He speaks easily and calmly when he finds out his franchise system has claimed the top spot on our Franchise 500® for the 11th time. His unassuming demeanor and easy confidence shine through in his conversation--it's easy to forget I'm speaking to a business legend. But as I consider that Fred DeLuca, co-founder and president of Subway Restaurants, has managed to build the largest fast-food franchise in the United States while keeping the company entrepreneurial, I am in awe. DeLuca has been at the helm of the company from the first sandwich in 1965 to the 17,388 restaurants in 75 countries that Subway had at press time.
Still, humility echoes in his answer when I ask DeLuca how he's maintained that day-to-day involvement with Subway, even with its extraordinary growth. He's quick to note the team effort that factors largely in his company's success. "We have all the leadership working hard, working together as a team to improve the organization. It's kind of like getting everybody rowing in the same direction," he says, "That's provided me a great assist--it's not really me running the company so much as a whole team working together to move things in the right direction."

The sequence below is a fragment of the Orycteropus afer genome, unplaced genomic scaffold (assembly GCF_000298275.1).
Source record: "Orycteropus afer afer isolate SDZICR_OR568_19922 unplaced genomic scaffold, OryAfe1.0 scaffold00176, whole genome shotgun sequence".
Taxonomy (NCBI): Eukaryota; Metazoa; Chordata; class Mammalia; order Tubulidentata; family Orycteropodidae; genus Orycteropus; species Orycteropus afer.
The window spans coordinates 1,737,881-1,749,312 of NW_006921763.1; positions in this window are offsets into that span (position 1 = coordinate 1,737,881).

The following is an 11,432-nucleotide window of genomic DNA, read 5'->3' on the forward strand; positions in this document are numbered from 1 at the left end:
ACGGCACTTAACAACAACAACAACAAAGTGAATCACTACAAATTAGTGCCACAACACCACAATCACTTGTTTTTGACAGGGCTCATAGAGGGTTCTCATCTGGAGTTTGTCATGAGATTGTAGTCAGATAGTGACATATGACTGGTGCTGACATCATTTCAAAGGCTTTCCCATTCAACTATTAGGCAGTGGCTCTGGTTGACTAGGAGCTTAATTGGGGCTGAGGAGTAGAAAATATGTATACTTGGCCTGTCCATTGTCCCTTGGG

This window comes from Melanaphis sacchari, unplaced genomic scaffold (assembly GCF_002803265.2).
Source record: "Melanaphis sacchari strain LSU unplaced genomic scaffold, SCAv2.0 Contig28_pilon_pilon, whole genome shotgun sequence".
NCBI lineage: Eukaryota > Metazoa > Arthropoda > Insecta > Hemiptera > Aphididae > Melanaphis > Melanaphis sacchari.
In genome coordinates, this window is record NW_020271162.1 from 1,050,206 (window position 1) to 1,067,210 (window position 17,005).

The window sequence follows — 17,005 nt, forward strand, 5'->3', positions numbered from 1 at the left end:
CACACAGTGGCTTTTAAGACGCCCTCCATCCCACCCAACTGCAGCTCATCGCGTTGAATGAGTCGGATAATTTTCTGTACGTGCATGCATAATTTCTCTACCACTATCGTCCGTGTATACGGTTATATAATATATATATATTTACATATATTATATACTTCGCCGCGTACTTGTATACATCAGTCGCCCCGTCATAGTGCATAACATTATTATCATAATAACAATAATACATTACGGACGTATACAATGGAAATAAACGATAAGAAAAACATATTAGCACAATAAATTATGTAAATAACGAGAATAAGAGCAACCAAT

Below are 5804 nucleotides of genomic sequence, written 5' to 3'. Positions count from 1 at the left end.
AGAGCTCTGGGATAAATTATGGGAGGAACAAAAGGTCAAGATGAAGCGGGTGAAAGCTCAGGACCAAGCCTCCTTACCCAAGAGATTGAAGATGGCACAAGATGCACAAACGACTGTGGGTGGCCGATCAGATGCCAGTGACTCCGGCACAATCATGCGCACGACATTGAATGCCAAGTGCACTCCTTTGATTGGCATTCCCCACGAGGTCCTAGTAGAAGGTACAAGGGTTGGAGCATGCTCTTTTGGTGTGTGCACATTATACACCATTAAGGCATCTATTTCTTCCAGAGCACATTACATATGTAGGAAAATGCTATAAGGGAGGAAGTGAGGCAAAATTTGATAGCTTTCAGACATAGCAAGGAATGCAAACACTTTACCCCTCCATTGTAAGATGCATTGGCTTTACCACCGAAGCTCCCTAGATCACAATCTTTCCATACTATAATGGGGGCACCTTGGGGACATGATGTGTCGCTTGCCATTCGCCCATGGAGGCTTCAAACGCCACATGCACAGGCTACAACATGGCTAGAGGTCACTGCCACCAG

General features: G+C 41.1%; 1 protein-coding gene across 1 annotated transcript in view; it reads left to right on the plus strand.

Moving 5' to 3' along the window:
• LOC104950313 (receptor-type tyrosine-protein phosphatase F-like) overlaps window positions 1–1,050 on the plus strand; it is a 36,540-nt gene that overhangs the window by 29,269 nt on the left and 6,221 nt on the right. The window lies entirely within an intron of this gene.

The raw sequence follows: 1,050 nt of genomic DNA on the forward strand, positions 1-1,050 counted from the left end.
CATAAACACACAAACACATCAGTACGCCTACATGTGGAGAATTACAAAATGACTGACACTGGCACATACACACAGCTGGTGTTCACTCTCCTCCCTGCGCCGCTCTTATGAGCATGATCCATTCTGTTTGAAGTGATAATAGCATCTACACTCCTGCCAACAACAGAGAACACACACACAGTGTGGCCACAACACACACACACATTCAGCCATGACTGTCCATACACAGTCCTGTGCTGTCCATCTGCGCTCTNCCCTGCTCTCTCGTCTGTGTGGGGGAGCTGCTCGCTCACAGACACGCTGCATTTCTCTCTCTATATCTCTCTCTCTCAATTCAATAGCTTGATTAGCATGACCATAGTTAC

DeLuca speaks especially proudly about the five families of Subway: franchisees on the advertising board, the franchisee association, franchisees in the purchasing co-op, development agents and company representatives. They meet about every four months to discuss the direction of the company, says DeLuca. The system advisory council, in fact, was instrumental in creating the strategic plan for domestic growth just a few years ago. "We had never actually had a written strategic plan," notes DeLuca, "so we put one together."
Humility aside, the 54-year-old DeLuca does acknowledge that it is somewhat unique for such a large company to be privately owned, and for its founder to still run the day-to-day operations. But he's very matter-of-fact about it. "I've been fortunate. I've somehow been able to learn what I needed to learn along the way," he says. "I don't have any interest in cashing out or leaving the business or doing something else. I know a lot of people at some point in their business careers decide [to do that], but for some reason, I've never had that feeling."
He has had the feeling, however, to grow the company. And this feeling has led him to do something amazing. In 2002, Subway reached a milestone--they surpassed McDonald's in number of locations in the United States. As it stands, Subway has around 14,000 U.S. units, while McDonald's has about 13,000. "What's really exciting is to keep up with the growth in our segment of the business," DeLuca says. "Back when we started, people didn't even know what a submarine sandwich was. Now we've got a product that's sold across the country. The consumer demand for it is growing quite a bit."